Last month, Bethany and I headed down to the North Carolina Sandhills, some of the most biologically diverse country in the American southeast. Here, the Piedmont and Coastal Plain collide in a series of dry, piney ridges and lowland swamps and seeps that flow over sand substrate and into the slow rivers that drain into the ocean, like the Lumber. The Friday afternoon drive down from Virginia was uneventful, except for great conversation and some traffic in Lynchburg that delayed us long enough to spoil a twilight road cruising plan. Upon arriving in the heart of the Sandhills, we set minnow traps in hopes of catching sirens, waterdogs, and amphiumas in some swampy stream floodplains.
Those blackwater swamps (swamps adjacent to murky streams) are creepy to wade in. I’m glad I thought to test water depth before each step with my dipnet, because there were several times I was on the precipice of the main stream channel without knowing it. In one instance, I was in water about a foot deep tying a trap to a cypress tree and was about to take another step when I tested the black water in front of me with the net. The 8 FOOT NET didn’t touch the bottom!! After setting our traps, we drove to the campground where we were staying, set a few more traps on the owner’s land with her permission, and turned in. The next morning, our herping luck started slow but steady. At a small muddy seep on the campground property, where we ran across some salamanders this February, we got an Atlantic Coast Slimy Salamander under a large cover board. Like all their other slimy salamander cousins (there are about a dozen species of slimies), these guys are all black with white spots on the sides and back. *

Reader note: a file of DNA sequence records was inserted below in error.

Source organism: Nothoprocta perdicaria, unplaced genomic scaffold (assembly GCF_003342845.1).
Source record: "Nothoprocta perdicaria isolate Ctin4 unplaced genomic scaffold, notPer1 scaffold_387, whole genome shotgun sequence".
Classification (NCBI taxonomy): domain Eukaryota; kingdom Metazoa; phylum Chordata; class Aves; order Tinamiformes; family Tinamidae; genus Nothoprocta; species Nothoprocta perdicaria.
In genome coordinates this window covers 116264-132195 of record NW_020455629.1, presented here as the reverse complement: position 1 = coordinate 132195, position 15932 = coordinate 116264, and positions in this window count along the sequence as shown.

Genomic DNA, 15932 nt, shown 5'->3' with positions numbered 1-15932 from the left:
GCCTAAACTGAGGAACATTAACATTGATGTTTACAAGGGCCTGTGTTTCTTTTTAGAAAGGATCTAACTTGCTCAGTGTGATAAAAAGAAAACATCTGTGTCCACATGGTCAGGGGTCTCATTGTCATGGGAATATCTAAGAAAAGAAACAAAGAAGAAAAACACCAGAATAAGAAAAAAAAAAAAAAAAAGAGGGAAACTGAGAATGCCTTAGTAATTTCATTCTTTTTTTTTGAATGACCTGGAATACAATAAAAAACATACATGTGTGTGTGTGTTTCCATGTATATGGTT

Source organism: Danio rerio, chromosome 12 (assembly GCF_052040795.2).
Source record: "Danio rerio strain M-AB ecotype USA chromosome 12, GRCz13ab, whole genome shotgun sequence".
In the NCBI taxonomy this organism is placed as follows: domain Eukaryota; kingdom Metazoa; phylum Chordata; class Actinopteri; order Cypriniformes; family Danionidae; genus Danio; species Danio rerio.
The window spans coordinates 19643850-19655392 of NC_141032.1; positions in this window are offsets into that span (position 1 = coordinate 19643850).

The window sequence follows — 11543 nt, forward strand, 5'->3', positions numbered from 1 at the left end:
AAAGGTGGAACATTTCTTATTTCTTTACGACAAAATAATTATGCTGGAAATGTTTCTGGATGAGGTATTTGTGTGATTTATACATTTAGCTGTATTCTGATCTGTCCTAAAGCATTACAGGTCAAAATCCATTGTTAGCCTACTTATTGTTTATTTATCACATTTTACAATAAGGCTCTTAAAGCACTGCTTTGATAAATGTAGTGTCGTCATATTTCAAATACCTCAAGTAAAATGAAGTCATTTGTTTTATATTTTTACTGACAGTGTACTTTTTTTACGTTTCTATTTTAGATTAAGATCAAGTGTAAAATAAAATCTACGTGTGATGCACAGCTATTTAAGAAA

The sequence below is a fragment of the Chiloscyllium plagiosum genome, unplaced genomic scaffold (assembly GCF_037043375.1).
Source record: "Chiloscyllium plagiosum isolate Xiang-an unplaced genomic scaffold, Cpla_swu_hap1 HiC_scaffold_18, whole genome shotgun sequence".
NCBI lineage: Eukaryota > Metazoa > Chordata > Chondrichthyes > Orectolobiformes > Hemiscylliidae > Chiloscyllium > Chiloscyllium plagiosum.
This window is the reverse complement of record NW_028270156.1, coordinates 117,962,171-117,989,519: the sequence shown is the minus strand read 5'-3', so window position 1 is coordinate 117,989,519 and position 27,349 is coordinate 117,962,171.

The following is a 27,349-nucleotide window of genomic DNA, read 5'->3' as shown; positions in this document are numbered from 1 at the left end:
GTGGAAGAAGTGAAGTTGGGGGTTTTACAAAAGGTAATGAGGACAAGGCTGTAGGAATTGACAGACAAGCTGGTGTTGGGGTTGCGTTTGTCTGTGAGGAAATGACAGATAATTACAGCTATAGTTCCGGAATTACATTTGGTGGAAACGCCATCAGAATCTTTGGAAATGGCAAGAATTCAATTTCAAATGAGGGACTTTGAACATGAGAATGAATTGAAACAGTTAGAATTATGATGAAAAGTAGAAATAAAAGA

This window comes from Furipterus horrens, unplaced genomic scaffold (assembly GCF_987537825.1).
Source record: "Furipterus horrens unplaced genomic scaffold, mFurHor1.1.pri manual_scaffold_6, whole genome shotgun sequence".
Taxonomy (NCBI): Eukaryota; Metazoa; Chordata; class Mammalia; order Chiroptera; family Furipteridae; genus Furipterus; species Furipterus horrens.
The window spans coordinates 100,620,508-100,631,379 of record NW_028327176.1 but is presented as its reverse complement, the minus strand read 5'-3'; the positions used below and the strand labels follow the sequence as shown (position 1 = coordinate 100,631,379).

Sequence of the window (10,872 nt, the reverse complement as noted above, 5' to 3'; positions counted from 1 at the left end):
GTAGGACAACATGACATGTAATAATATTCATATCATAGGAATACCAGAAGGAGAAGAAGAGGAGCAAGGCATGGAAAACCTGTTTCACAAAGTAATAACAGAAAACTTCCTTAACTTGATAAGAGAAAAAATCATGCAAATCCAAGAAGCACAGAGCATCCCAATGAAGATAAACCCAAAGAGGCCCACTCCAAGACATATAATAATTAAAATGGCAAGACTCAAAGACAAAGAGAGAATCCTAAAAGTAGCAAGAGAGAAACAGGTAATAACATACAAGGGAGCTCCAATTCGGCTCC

Then we went to the swamp where we set traps the night before and found nothing in our traps, just as we came up empty by dip-netting the stream that fed the swamp. From there, we went into the Sandhills Gameland to a small pond known to harbor the Broken-striped newt, a specialty of the NC Sandhills and adjacent South Carolina. Eastern Newts are common across much of eastern and central North America, but the Broken-striped newt, a beautiful variant, lives only in the small pocosin ponds, Carolina bays, and small woodland pools of coastal NC and northeastern SC. After a very short hike, we came to the longleaf-ringed pond, replete with various marsh grasses and pine needles throughout. A few passes of the net through the water by Bethany and me yielded not one, not two, but seven Broken-striped newts! What a treat!*
After photographing our newts and wondering if the noises we heard in distant forest were marines doing maneuvers or a group of wild boars, we made our way back to the car and headed to a pond reputed to be a breeding spot for Tiger Salamanders and Oak Toads, the latter of which is becoming increasingly rare except in select undisturbed areas, like the Sandhills. However, we found the pond bone dry this fall. Hopefully it fills up over the winter with cool rains. The longleaf forest around the pond had a recent fire, albeit probably a controlled one, since most of the mature trees are still standing. Empty-handed on tigers, we moved on to a small lake just up the road through the beautiful terrain, the spillway of which is reputed to have some interesting aquatic salamanders.